14. Patch

    Patch Type 2 · Well-Known Member

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    I understand that - but kidney stones are not as common as people that eat high amounts of protein. We partially understand the process, but we don't have all of the answers. People that are prone to kidney stones will continue to develop them even after they cut their intake of protein.

    I suppose the best we can do is to continue to monitor kidney function at our regular diabetes reviews...
     
  15. louiseb

    louiseb · Well-Known Member

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    I have kidney stones I have 2 large stones in my left kidney one the size of stone you find in a plum the other is nearly as big as a potatoe.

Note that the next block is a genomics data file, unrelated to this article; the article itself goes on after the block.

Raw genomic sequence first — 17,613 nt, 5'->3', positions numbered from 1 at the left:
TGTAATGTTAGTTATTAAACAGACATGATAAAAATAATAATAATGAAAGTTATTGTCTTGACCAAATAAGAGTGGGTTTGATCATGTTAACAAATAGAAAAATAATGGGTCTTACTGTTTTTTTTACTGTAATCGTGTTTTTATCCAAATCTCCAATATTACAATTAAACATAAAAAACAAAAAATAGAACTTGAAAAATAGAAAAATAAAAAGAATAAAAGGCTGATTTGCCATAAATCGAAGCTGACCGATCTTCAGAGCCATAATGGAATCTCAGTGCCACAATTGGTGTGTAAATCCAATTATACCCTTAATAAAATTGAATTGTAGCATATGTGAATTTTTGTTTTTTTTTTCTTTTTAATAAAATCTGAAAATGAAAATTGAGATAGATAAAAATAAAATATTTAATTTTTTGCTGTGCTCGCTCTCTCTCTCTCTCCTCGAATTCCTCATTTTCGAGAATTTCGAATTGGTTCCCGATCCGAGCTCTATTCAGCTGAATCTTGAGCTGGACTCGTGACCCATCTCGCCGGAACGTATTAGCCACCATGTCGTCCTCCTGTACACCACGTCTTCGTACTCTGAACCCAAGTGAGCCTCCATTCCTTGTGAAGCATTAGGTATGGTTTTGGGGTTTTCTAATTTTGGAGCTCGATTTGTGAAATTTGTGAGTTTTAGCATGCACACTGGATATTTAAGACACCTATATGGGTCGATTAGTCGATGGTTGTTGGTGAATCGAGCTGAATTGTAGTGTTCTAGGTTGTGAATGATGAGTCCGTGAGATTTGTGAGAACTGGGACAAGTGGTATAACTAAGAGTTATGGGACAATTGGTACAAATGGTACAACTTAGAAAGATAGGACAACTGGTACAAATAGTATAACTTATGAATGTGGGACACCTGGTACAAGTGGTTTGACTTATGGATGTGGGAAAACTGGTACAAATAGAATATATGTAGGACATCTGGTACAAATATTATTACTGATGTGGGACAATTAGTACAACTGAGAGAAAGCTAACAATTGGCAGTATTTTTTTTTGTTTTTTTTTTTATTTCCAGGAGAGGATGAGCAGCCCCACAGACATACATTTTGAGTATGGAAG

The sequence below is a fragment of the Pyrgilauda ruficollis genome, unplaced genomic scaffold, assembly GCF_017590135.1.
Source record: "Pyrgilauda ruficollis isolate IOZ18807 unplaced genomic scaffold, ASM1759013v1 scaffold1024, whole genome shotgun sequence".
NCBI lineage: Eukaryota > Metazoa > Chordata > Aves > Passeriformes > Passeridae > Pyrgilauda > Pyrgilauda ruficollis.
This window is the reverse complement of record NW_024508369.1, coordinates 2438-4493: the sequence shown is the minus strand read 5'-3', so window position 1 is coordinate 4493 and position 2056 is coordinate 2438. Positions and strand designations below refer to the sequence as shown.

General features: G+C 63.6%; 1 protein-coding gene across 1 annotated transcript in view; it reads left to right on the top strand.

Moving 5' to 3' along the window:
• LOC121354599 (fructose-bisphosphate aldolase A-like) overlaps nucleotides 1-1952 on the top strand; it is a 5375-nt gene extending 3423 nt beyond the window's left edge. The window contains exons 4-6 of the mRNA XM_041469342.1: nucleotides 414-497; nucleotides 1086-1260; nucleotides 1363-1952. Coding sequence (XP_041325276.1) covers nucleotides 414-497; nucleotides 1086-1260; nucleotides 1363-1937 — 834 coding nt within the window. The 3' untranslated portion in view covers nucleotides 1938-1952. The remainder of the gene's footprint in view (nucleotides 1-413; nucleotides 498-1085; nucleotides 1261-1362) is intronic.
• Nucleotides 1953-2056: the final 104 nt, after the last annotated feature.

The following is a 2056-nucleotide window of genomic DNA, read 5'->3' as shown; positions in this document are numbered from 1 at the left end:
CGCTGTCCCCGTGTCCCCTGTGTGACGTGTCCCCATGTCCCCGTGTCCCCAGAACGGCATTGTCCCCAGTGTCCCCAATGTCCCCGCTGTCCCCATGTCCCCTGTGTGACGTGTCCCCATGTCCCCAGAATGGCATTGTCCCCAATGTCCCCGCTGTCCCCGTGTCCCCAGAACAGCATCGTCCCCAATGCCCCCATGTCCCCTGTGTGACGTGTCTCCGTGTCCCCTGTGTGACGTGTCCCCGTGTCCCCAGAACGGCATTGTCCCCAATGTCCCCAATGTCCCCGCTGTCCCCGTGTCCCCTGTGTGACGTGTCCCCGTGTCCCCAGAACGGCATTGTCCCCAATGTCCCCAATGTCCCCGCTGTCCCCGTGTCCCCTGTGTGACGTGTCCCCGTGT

I also a very tiny stone in my ureta (dont think that is correct spelling) im waiting for surgery to have this removed and ultrasound wave therapy to break up the larger stones.
    I am currently attending a hospital clinic led by a uroligist.
    I had a metabolic assessment carried where I had to collect a 24 hour urine sample to be tested.
    as a result of the metabolic assessment I was advised on some food types I had to greatly reduce in my diet one of which was protein and to date I have formed no new stones over the past year which is good for me as I was constantly forming new ones in the past.
    however dont know if this is a coincidence as I have crohns disease which can be a a major factor in kidney stone formation and my crohns disease has been in remission for the last year.
    oh and I must add if there is even the smallest chance that a diet very high in protein can cause kidney stones I would avoid it like the plague becuase beleive me kidney stones are horrendous the pain is not even describable